Modern Tools for Today’s Growing Threat Landscape

July 27th, 2018Security


Stop Using 20th Century Technology for 21st Century Security

Warmer days bring greener landscapes. But with this growth comes maintenance, such as weekly grass trimming. The lawn mower has evolved from sheep, to scythe, to reel cutter, to engine-powered blades—now in the computer age, it uses automation to mow consistently and constantly. Trading my gas-powered lawn mower for a robotic one, I finally decided to stop applying 20th century technology to my 21st century landscape. So why are we not doing the same for cybersecurity?  

Similar to my former lawn care approach, many information security solutions—such as antivirus software, firewalls and passwords—are based on 20th century methods. Just because they can do the job, doesn’t mean they do it well in today’s environment. With advances in artificial intelligence (AI), machine learning, processing and memory, legacy security solutions are no longer a match for today’s growing threat landscape. 

For example, consider the challenge of endpoint protection. The majority of my clients have a 99 percent adoption rate of at least one antivirus solution installed on their endpoints. Antivirus solutions have been around for roughly 30 years. So much has changed in that time, and yet companies are still relying on the same technologies for current problems like fileless malware protection. It’s time to upgrade.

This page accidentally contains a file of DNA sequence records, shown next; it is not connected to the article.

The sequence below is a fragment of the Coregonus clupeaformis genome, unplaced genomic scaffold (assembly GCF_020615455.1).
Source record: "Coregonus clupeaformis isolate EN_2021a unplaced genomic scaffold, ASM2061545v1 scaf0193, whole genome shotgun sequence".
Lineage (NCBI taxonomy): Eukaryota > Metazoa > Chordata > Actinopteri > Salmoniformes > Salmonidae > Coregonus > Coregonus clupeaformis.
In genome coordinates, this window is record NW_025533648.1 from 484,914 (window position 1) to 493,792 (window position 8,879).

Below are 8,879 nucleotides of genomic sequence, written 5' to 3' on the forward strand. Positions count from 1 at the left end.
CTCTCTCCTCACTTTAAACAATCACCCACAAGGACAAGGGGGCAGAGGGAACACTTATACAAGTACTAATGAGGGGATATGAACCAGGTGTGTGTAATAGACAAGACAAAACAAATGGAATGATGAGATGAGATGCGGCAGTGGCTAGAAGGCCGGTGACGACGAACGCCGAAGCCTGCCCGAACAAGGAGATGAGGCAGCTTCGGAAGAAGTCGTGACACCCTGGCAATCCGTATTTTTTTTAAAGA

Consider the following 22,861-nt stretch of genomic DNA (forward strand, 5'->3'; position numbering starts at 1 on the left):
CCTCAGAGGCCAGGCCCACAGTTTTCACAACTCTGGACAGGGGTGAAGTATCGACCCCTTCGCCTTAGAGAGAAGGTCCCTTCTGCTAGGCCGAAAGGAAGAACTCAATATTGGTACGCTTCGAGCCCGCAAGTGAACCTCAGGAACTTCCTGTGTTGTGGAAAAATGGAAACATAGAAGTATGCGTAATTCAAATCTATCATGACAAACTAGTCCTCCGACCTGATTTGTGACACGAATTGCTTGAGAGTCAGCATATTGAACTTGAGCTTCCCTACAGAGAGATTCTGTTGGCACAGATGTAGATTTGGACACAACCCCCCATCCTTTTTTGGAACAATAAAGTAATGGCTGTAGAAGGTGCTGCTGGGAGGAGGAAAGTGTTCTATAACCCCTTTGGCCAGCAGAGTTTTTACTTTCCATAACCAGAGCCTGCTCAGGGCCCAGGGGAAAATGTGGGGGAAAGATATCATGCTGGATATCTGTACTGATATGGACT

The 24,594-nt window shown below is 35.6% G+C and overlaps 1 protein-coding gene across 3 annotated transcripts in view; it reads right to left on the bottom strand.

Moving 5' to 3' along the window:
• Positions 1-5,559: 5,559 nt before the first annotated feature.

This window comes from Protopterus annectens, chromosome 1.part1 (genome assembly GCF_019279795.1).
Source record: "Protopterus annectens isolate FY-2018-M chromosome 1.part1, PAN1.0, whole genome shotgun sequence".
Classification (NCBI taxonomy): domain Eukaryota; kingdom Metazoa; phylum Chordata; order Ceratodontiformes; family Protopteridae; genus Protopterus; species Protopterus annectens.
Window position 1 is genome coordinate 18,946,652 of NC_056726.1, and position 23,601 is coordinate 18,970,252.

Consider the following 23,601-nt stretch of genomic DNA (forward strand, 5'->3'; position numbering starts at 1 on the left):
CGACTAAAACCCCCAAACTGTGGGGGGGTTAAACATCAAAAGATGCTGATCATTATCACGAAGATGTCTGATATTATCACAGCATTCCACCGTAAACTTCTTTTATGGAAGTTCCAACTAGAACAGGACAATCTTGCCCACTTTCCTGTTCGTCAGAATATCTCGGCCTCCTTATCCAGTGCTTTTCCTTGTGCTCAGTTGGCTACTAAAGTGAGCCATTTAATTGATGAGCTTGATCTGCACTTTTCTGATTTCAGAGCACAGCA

We need smarter, faster solutions to help protect our endpoints in 2018 and beyond. Legacy security falls short because: 

  • Anomaly-, behavior- and heuristics-based offerings detect malware post-execution, and yield high false-positive/negative rates; 
  • Most are dependent on internet connections to detect threats via cloud signature libraries or cloud behavior analysis; and 
  • Micro-virtualization and containerization offerings cause poor endpoint performance, usability challenges and operations failures. 

New solutions coded in recent years are different. For example, products from software company Cylance: 

  • Use AI and analyze the core DNA of files to find malware; 
  • Detect memory-based exploits to prevent privilege escalations in addition to system attacks; 
  • Eliminate the need for signature updates, internet connections or callbacks to a central system for actions on potential malware with machine learning and AI; and 
  • Consist of a lightweight agent consuming less than 1-3 percent of CPU, and easy deployment that requires less server, endpoint and administration resources. 

All of this sounds like my new robotic lawn mower: a modern, lightweight solution made possible through new technology such as AI, machine learning and more efficient code. For those still pushing the metaphorical antivirus lawn mower, contact Unisys for a free malware assessment and learn about new tools to maintain a strong security posture in today’s growing threat landscape.


Tags-   Antivirus artificial intelligence (AI) Cylance endpoint protection malware detection


ABOUT THE AUTHOR

Jonathan Goldberger

Jonathan Goldberger, vice president and general manager for Unisys Security Solutions, is an accomplished Senior Executive with more than 20 years of success spanning security and technology in global markets. In this role, Jonathan is responsible for the strategy for Unisys security, developing and delivering security solutions that drive successful outcomes for Unisys clients.